Effective access to financial services is defined in terms of availability and proximity of a sufficiently wide range of first-order financial products and services. Access to financial services seeks to provide affordable and sustainable access to banks, ATMs and other origination points within 20 km of all individuals who fall into the All Media Product Survey (AMPS) categories of LSM 1-5. In addition, accessibility seeks to dispense appropriate and affordably priced products and services in a non-discriminatory way by structuring and describing financial products and services in a simple and easy to understand manner.
The FSC makes provision for BEE empowerment financing that is geared toward mobilising proper resources and promoting the productive and sustainable participation of black companies and black people. To achieve this all parties are committed to working in partnership with the Government and DTI to provide resources for empowerment financing. This includes identifying the total amount of empowerment financing broken down into four targeted investment components, namely, low-income housing, black SME, transformational infrastructure and agriculture; appropriate risk mitigating measures and risk sharing arrangements; the period over which the empowerment financing will be done; the institutional framework and financing models for the mobilisation of the various resources; and, the extent to which and how past empowerment financing transactions will be taken into account.
In addition to targeted investment, the Financial Sector Charter aims to provide BEE transactional financing for acquisition, by Black people, of direct ownership in an existing or new entity, other than SMEs, in any sector of the economy; and joint ventures with, debt financing of, other form of credit extension to, or equity investments in BEE companies. Facilities that represent financing risk, but that do not involve a flow of funds to BEE entities, such as guarantees, are not counted as BEE transaction financing.
EQUITY OWNERSHIP AND CONTROL
Equity ownership and control is based on the concept of “once empowered, always empowered”, which is a central pillar of the Financial Sector Charter. The FSC aims to transfer a minimum of 25% at holding company level to black ownership, of which at least 10% must be direct ownership by black people and the remaining 15% through indirect ownership. Direct ownership in the financial institution may be achieved through BEE transaction financing; broad-based ownership; disposal of any assets, operations, businesses or subsidiaries by the financial institution as a going concern to black people; direct shareholding or ownership with control, commensurate with the level of ownership concerned, at subsidiary or divisional level; or joint venture or partnership arrangements. These ownership targets apply to foreign banking groups with South African branches but they will be given a wider range of transaction options to achieve their targets.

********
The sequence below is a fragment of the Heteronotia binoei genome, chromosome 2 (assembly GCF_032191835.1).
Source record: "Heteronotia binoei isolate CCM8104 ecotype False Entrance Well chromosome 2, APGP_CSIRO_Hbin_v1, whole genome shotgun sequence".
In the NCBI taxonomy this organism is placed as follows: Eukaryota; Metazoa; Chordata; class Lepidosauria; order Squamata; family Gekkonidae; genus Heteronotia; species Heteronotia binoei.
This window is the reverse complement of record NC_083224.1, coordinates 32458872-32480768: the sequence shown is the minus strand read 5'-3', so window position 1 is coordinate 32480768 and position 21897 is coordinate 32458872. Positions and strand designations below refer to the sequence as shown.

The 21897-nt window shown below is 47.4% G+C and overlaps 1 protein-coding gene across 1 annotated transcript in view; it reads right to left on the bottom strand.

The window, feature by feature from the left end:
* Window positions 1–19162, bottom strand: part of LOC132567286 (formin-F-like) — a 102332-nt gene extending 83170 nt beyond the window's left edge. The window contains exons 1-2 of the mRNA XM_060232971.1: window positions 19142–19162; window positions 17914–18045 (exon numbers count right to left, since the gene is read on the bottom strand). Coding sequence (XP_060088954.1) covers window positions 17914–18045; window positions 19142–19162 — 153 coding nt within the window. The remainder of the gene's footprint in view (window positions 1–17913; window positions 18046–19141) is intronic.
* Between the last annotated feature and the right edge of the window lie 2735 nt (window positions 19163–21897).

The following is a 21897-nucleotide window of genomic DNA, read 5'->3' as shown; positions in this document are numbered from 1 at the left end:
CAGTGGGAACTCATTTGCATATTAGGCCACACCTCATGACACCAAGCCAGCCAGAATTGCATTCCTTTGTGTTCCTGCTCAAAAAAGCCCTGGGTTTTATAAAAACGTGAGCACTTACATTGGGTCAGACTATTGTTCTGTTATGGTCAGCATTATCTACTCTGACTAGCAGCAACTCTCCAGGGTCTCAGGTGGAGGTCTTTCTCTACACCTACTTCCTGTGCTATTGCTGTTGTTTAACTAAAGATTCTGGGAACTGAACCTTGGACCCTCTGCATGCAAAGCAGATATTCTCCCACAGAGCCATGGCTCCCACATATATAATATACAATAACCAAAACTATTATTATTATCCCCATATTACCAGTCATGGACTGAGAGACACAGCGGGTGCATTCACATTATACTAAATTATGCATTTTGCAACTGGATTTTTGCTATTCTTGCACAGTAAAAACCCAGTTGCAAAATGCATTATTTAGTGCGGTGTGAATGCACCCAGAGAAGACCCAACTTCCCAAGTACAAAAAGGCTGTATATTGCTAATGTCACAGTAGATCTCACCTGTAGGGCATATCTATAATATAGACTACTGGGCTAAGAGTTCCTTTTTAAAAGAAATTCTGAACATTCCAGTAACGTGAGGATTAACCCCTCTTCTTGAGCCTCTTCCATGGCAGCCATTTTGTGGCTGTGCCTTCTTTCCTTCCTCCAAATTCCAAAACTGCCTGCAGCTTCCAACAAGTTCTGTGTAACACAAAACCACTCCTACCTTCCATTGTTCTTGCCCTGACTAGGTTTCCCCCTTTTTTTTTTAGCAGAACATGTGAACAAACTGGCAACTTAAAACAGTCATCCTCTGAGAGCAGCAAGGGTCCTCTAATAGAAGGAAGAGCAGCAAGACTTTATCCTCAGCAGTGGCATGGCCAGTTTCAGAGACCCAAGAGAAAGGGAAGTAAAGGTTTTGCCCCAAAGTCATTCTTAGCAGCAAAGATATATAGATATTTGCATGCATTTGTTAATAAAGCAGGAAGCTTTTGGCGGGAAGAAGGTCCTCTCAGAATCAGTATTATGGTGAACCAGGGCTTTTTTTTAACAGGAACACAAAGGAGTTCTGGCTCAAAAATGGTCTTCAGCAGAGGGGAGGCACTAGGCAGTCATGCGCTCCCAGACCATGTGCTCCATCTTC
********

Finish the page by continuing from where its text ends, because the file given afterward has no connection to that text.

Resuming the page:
Control centres on the authority and power to manage assets, the determination of policies and the direction of business operations. The FSC requires that financial institutions cede control by targeting 33% for black directors, this includes 11% black women directors. In addition to equity control, the Financial Sector Charter targets, based on a formula, a minimum of 25% black executive management and 4% black women executives.
CORPORATE SOCIAL INVESTMENT
The FSC requires each financial institution to direct 0.5% per annum of post-tax operating profits to corporate social investment (CSI) projects aimed primarily at black groups, communities and individuals. CSI projects such as education, training, youth or other target group development, environment, job creation, arts and culture, health, sport and others should have a strong developmental approach and contribute towards transformation.
The scorecard forms an integral part of the FSC and provides an objective and broad-based set of indicators for measuring implementation and success of the FSC by financial institutions. The scorecard will be used by the financial institutions for self-assessment, Charter Council to evaluate the implementation of BEE, and, government and private sector for awarding contracts.
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Please note that is only as a brief summary of the main provision of the Code and should not be relied upon as a legal document. There are many other provisions and exemptions under the Code. For more detailed information and the full Code please download the Code of Banking Practice.
Financial Sector Charter